Yes, I'm opposed to socialism.
Call me a capitalist. I don't think that the government should be running the economy. Just an ideological thing, I guess. The constitution doesn't mention anything about setting up economic governing bodies and a title system that ensures that a small number of big shots will decide for the rest of us peasants what economic policies are best for us.
If I'm not mistaken, the constitution actually prohibits noble title systems, so that influential families or aristocratic cliques can't trade in titles that represent charters of government power. At the time of that prohibition, an especially sensitive issue was the idea of aristocratic LANDLORDS.
I'm sure someone will raise the objection about plantations and confederate notions of national union. I think the final decision on that matter was foreshadowed in the prohibition of slave importation by a set date, and the eventual war that ended with a prohibition on slavery.
But I digress.
When I say I'm opposed to socialism, I am not opposing any policies which are good policies, which happen to have been the policies of socialists and progressive republicans and liberals. Like progressive taxation. And I think it's important to point out that it is possible, in a free society, to choose different policies from different ideologies and suit them to our needs, as long as we don't endanger republican government with them.
Fascists in Germany developed an extraordinary national highway system, and we adopted the policy. That doesn't make anyone in favor of the highway system a fascist! They developed rocketry, too, which we adopted for space exploration and development of space. One of our most influential scientists in that effort was a former Nazi officer. Doesn't make the Moon landing a Nazi triumph, does it?
No, when I say I'm opposed to socialism, what I mean is that I am opposed to systemic changes that alter our form of government into a socialist form of government. For example, central planning. This was a feature of socialist government which was an undeniable failure. It failed in the Soviet Union, China, and Cuba.
We forget sometimes, though, that this element of socialism was also present in corporatist states like fascist Italy, fascist Spain, fascist Chile, fascist Argentina, fascist Germany, etc etc etc.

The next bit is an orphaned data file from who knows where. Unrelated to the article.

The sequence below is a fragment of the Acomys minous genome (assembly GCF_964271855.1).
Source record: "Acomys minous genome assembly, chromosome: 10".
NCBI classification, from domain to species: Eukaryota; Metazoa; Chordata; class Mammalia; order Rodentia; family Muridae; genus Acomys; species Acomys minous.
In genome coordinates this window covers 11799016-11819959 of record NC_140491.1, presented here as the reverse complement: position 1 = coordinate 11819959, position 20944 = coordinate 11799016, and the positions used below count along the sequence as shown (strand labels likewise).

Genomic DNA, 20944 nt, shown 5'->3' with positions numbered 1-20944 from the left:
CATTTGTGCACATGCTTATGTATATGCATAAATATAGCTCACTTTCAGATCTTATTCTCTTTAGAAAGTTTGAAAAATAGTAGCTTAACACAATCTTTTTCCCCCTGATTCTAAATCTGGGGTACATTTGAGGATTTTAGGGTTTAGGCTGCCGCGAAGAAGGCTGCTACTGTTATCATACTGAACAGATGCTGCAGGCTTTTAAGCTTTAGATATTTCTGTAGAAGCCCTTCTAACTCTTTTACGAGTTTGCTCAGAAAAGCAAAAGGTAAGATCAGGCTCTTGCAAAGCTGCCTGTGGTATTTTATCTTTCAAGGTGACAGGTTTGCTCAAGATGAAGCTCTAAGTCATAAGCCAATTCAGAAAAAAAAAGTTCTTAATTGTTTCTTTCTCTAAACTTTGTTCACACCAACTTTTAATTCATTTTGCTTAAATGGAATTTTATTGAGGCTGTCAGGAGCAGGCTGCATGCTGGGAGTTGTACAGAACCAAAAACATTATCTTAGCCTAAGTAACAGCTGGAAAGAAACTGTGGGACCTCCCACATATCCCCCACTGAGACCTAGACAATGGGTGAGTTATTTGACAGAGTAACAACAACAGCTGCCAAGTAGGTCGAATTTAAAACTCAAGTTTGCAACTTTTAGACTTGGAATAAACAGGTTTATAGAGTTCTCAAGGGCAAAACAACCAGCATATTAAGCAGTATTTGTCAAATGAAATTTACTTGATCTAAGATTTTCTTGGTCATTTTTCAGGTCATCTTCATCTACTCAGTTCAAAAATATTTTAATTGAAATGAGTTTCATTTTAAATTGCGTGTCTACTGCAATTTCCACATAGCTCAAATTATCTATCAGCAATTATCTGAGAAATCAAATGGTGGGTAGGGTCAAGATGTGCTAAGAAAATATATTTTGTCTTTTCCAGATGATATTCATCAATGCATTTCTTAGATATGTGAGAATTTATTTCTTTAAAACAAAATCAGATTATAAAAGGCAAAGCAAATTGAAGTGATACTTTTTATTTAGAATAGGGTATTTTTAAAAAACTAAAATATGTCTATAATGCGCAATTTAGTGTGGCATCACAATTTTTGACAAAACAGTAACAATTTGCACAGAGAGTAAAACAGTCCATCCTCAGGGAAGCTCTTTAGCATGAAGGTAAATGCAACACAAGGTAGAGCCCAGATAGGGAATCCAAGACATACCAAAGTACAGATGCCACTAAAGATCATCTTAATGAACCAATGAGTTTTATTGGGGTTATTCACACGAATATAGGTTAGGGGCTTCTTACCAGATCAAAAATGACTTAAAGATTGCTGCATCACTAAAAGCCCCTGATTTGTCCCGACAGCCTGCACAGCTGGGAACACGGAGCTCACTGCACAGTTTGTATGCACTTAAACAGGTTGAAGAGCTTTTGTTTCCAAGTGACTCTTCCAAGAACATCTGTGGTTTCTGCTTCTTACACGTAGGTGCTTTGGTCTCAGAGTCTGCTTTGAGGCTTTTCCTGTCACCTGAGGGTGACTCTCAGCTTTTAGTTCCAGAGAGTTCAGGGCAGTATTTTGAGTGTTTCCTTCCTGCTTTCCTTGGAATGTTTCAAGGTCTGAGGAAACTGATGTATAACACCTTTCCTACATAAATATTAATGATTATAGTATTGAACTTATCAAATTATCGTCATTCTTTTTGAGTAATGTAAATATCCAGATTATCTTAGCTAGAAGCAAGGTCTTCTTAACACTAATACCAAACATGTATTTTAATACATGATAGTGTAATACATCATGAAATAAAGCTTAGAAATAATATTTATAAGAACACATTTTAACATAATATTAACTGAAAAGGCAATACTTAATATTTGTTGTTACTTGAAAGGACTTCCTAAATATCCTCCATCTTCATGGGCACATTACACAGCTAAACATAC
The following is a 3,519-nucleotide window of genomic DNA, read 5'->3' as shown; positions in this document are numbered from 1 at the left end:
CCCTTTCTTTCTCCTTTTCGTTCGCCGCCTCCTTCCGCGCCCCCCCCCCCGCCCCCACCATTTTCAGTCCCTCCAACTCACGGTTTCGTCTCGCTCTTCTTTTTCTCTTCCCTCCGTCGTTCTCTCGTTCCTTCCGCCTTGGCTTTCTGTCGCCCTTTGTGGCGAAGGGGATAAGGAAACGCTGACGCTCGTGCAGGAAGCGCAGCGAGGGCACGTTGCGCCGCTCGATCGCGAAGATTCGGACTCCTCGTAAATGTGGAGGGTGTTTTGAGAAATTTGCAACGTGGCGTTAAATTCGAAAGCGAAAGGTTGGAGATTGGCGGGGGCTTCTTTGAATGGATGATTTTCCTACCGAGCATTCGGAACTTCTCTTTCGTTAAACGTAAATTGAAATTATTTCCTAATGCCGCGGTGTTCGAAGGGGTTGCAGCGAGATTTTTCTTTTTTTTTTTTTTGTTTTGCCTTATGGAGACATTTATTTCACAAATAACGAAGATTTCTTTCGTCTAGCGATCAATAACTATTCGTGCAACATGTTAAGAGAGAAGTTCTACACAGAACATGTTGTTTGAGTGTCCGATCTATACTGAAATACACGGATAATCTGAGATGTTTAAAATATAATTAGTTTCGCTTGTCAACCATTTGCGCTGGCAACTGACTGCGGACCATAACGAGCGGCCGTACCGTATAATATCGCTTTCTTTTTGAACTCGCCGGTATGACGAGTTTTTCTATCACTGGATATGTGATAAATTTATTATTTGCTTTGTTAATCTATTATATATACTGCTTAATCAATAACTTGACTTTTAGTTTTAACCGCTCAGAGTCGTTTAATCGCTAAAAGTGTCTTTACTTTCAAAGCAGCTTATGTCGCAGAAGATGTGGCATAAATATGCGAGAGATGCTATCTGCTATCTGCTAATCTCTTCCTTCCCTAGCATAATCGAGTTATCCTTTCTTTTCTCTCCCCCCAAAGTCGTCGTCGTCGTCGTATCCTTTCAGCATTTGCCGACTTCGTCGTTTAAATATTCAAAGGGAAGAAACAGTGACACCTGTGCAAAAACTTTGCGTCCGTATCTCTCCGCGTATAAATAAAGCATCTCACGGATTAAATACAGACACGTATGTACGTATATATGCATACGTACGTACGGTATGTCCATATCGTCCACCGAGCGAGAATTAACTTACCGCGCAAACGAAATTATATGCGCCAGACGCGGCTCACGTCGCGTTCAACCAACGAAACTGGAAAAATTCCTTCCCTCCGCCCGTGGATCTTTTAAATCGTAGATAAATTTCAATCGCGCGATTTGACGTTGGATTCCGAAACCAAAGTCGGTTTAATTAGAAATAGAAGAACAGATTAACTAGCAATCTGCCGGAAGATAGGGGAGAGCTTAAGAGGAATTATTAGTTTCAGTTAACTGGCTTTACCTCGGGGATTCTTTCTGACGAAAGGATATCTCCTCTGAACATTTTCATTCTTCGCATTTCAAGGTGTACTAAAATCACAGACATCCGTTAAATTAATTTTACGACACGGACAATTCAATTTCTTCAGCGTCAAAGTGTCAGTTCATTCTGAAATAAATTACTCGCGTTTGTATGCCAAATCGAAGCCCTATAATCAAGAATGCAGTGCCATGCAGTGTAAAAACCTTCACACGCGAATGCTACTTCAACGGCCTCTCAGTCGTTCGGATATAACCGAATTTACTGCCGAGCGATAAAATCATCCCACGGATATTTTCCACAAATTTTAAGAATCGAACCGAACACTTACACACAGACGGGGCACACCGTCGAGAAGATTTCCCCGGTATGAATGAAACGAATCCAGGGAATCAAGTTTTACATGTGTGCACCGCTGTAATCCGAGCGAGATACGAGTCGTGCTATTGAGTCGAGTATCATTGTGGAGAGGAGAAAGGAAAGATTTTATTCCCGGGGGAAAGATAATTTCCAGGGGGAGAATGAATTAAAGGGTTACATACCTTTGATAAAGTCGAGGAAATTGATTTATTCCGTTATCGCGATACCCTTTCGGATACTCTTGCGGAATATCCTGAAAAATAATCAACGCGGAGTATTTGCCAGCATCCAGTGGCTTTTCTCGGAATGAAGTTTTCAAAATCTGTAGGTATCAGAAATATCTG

You see, in the fascist states, and in the socialist states I mentioned they adopted economic governing bodies and merged government and corporate power. Their economies were overwhelmingly dominated by these economic governing bodies, and these economic governing bodies had enough power and influence to instill a conventional orthodoxy with regard to the financial system, the legal system, government regulation, mass media communications, and even political appointments.
One of the features of such corporatist economic structures was the anti-republican internal and external forms of organization that they adopted.
You see, fascist ideology is an anti-republican ideology. Fascists are willing to borrow from any anti-republican philosophy or policy as long as it undermines republican governance in every area of society. They even borrow the idea of merging economic and government power from socialism, because it allows them to revive an entire body of law which is prohibited under republican government: aristocratic law.
Aristocratic law is of course founded upon assumptions of aristocratic sovereignty, the notion that there is a ruling class which has a legally established franchise of government power. A charter.
If we look at our own corporations, we see anti-republican structures of organization, established with government-granted charter. We see all of the features and powers associated with aristocratic sovereignty, and aristocratic law, just as history shows us, was revived by fascist states.